The ‘add on’ products which have proved a very profitable source of extra revenue for dealers across the board are now being looked at with more scrutiny to ensure that customers are being sold them correctly and at a competitive price. The competition commission has now decided to restrict the sales of PPI (payment protection insurance) to customers only after they have left the showroom and ‘cooled down’. There has long been scepticism about the value and expense of these policies as the costs in some have been exorbitant and the interest rates sky high. The new rules being introduced in late 2010 mean that retailers will not be able to sell PPI until 7 days have elapsed if the customer bought the car with a finance package, however a customer may approach the dealer of their own volition shortly after the conclusion of the transaction to purchase PPI.
The actual concept of PPI is in fact very useful, giving customers protection in the event of redundancy, the bad publicity it has often attracted is due to greedy dealers misleading customers and charging huge amounts of money and then baffling buyers when lumping it in with the finance figures. Most dealers will be actively looking to develop other income streams to counter the erosion of profitability in new and used cars and the strong competition as chassis margins evaporate and many have looked to PPI, paintwork protection and gap insurance, among other add-ons, to take the place of traditional forms of income in car retailing.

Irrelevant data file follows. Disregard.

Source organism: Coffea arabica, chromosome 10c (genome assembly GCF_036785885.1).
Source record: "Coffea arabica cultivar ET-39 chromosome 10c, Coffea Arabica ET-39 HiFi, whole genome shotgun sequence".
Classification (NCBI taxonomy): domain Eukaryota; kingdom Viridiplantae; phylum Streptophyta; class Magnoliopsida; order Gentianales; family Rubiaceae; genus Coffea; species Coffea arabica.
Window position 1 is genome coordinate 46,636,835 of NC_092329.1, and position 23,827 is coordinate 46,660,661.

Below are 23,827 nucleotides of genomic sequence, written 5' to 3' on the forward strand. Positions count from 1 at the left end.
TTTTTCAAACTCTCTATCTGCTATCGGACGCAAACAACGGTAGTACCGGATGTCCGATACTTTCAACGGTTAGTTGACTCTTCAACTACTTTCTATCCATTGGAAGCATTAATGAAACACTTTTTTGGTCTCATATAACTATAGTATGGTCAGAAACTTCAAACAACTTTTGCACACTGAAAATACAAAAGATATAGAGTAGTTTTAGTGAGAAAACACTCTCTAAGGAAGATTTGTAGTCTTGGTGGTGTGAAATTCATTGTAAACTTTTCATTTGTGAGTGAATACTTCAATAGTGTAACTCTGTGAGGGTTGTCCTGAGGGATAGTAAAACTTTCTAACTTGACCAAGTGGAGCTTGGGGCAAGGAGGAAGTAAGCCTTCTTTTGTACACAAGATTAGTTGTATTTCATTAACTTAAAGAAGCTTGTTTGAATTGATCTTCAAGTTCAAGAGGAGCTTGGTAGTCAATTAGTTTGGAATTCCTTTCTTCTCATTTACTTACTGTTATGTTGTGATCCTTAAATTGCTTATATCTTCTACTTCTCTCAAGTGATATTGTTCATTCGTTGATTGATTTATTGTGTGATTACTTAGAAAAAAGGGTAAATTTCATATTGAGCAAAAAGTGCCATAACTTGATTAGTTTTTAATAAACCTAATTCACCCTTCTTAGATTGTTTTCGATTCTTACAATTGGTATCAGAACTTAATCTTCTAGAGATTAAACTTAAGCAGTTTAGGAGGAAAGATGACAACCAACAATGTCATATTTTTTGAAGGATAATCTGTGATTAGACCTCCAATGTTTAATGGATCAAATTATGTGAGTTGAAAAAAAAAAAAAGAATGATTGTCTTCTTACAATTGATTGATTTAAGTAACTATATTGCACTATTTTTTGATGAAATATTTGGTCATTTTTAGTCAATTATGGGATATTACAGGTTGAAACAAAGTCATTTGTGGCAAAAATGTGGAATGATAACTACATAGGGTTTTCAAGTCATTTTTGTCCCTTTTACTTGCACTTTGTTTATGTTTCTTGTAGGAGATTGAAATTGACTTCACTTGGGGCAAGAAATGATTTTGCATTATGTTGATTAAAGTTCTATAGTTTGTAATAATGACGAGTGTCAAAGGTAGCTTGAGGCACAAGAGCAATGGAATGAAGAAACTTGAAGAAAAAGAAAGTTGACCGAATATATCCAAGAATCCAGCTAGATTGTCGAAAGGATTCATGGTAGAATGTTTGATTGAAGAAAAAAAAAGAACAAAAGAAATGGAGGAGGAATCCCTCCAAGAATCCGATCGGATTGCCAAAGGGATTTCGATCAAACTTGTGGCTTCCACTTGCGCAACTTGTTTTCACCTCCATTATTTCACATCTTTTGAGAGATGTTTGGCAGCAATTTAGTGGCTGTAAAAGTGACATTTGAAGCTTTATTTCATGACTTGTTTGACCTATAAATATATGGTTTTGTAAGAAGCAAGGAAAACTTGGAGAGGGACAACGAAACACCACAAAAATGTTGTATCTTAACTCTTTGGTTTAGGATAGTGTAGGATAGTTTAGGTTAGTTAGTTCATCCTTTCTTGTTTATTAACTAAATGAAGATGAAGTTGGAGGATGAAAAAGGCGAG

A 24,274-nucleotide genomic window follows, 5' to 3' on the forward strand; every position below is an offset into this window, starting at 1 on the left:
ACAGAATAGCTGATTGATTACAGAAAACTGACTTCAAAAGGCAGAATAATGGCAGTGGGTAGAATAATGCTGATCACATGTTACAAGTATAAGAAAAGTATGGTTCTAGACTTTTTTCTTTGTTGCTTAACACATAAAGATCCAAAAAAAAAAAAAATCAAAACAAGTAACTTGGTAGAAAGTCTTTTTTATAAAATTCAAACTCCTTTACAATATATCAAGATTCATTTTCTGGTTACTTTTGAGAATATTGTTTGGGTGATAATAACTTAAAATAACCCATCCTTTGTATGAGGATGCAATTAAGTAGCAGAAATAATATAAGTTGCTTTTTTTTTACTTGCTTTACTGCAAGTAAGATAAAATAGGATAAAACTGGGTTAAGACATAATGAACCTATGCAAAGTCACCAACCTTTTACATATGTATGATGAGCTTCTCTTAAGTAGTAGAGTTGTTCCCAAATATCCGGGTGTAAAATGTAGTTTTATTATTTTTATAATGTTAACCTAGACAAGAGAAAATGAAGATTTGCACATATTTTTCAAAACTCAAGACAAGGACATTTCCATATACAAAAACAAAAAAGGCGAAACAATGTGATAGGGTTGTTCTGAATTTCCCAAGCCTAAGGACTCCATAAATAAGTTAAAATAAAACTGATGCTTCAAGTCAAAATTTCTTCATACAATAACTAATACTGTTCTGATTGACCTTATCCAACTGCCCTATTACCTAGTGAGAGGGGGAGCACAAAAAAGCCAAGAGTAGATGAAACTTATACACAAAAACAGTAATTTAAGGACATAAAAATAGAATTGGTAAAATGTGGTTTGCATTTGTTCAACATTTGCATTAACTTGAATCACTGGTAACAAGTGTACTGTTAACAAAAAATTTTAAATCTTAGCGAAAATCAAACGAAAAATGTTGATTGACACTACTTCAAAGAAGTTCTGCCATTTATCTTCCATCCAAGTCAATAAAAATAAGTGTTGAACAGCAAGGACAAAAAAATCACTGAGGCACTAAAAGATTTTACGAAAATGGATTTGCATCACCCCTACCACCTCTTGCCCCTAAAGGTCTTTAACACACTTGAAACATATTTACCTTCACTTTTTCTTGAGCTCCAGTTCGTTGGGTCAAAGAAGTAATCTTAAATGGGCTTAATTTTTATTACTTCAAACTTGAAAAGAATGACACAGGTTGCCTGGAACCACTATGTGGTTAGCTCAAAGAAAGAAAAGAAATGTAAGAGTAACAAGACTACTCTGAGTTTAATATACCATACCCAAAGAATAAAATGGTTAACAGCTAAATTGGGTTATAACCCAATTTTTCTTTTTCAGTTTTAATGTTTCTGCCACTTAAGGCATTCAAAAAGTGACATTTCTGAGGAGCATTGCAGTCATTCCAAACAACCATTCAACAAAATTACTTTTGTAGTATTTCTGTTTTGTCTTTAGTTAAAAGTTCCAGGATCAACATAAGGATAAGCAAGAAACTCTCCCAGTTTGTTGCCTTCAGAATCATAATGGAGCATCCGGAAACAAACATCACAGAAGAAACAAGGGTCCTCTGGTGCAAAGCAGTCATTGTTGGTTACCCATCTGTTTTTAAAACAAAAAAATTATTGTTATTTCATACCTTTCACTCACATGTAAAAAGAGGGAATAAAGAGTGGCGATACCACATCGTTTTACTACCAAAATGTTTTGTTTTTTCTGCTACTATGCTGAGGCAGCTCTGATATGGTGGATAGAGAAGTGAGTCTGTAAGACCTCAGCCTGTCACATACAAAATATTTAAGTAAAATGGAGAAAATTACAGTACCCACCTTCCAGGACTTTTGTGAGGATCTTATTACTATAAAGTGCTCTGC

More often these days sales staff are massively incentivised to sell as many extra products as possible when shifting the metal, indeed some dealers can make more than £500 extra per car when attaching expensive add-ons which although useful can often be hugely over-priced with enormous mark-ups. Take, for example, paintwork protection which is often sold for hundreds of pounds more than it costs to buy and apply.
Like many products now attached to buying a car it is not necessarily the product which is the problem it is the mis-selling and desperate profiteering that causes the bad-feeling and recriminations. The fundamentals of who they are sold to, how they are sold, how much of a mark up and whether the costs do actually represent value for money are the things that may not get the attention they deserve when times are tough.
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